Not long after he’d come out of the closet, Mark was at a party with his friends. At some point that evening, a group of guys approached Mark and told him they suspected their roommate, Joe, was also gay. They asked if Mark would be willing to talk with Joe about this. 1
Mark thought it was an odd request, but he went upstairs and found Joe in his room. “Your roommates are questioning your sexuality, and asked me to talk with you,” Mark said. “If you want to talk, that’s fine, but I thought you should know what they’re saying.” Joe didn’t want to talk about it, and the two rejoined the party downstairs. (All along, this had simply been a cruel prank by Joe’s roommates, intended to put him and Mark into an awkward situation.)
By the time Mark got up to leave, Joe had gotten quite drunk. He followed Mark outside, and as Mark walked down the steps, Joe yelled “faggot” and punched him in the face. Mark picked himself up and hurried home.
A year went by, during which Mark avoided Joe and his friends. He lived in fear, and wondered if this is what the rest of his life as a gay man would be like. Just before graduation, Mark heard Josh Bacon, director of James Madison University’s Office of Judicial Affairs, speak in one of his classes about something called “restorative justice.” It sounded like something that might be useful in addressing what happened outside the party that night, and Mark approached Bacon after class to ask about it. (Mark was specifically interested in a restorative justice approach; he declined to pursue the matter through the legal system or JMU’s traditional judicial affairs process.)
Bacon thought the incident would be an ideal one to address through a restorative process and agreed to help set up a meeting. For his part, Joe had also been troubled by the punch he threw that night, and immediately guessed what was on Bacon’s mind when he called from judicial affairs. Joe agreed to meet and talk with Mark.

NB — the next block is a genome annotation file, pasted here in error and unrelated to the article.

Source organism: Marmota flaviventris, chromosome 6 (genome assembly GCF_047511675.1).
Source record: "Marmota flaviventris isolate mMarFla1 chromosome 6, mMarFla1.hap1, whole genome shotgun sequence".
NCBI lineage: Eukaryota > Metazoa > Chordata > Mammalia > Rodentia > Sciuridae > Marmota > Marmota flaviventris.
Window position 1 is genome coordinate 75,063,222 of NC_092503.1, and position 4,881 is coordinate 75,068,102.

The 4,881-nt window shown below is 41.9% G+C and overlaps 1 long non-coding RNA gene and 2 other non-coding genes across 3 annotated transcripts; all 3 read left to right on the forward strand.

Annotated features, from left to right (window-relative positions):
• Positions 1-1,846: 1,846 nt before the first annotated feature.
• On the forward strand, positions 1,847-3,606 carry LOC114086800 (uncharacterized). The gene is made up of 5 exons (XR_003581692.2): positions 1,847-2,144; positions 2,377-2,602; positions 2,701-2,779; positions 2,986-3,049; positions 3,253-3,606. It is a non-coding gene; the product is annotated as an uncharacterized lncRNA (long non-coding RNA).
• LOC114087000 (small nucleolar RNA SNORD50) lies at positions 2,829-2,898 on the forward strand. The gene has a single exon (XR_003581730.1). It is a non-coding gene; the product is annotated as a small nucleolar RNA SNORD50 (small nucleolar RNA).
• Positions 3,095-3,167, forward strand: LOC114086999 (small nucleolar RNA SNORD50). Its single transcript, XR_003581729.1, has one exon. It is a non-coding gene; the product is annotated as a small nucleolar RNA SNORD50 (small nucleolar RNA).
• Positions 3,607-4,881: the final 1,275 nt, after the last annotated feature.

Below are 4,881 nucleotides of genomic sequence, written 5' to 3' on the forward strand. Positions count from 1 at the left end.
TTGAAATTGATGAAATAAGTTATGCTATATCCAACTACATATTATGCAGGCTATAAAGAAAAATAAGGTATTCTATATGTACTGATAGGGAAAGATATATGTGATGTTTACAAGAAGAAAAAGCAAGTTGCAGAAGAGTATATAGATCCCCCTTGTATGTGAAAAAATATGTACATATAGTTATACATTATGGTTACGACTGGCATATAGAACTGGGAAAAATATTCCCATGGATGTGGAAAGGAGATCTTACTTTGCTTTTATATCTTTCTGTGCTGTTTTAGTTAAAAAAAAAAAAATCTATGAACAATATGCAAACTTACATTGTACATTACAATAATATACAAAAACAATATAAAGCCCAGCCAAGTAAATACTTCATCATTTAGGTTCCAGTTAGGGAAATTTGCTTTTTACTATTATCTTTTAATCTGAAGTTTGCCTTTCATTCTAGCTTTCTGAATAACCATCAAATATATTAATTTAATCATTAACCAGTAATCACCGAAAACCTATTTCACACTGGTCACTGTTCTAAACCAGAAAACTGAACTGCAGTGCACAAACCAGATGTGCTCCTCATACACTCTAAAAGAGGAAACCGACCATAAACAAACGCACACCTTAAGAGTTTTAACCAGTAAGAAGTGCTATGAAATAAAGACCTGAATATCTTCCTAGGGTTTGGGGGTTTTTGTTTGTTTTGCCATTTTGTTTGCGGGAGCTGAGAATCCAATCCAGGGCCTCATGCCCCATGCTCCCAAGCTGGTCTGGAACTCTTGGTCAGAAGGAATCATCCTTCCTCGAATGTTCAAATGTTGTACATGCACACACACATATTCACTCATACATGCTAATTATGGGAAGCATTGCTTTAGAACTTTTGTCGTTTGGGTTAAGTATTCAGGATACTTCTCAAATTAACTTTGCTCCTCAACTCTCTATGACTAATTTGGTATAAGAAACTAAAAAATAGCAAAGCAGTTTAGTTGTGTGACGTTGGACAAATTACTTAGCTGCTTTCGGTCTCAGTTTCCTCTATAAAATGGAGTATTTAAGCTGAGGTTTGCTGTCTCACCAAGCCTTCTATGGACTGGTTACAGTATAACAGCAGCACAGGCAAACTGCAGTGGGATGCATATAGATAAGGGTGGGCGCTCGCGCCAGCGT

In experimental stage
Having taken graduate-level courses in restorative justice at EMU, Bacon was in the experimental stage of using restorative processes to address a student conflict at JMU. He pulled out all the stops. He rearranged his office furniture into a circle, and used a medal commemorating JMU’s centennial as a “talking piece” that was passed from person to person. 2
Mark and Joe sat in that circle for an hour and a half. Mark told Joe about the fear he’d lived with since that night. Joe apologized, and told Mark how his sexuality had been repeatedly questioned before Mark approached him at the party, and how, in the drunken, late-night logic of the moment, he’d decided to respond in the manliest way he could think of: with his fists. Things didn’t end with complete reconciliation and fast friendship between the two, but Mark and Joe reached a point of empathy for one another. It was a dynamic that Bacon had very rarely seen with discipline cases he had handled through the traditional judicial affairs process. Afterwards, both Mark and Joe independently contacted Bacon to thank him for what he’d done – a telling indicator of how powerful the process had been for both of them.
“I can count on one hand how many thank-you cards I’ve gotten in judicial affairs,” says Bacon, who is now associate dean of students. “This sold me on restorative justice.”
Today, looking back on this early use of restorative justice in his office, Bacon emphasizes how radically different things could have been had the incident been handled by the traditional student discipline book. Joe’s violent actions could have been prosecuted as a hate crime, involving multiple hearings during which the lawyers’ clocks would have been spinning at some frightful hourly rate. Even more importantly, Mark and Joe would not have had the opportunity to speak directly and honestly to one another, meaning neither would have had the “chance for healing, for apologies, for understanding,” says Bacon.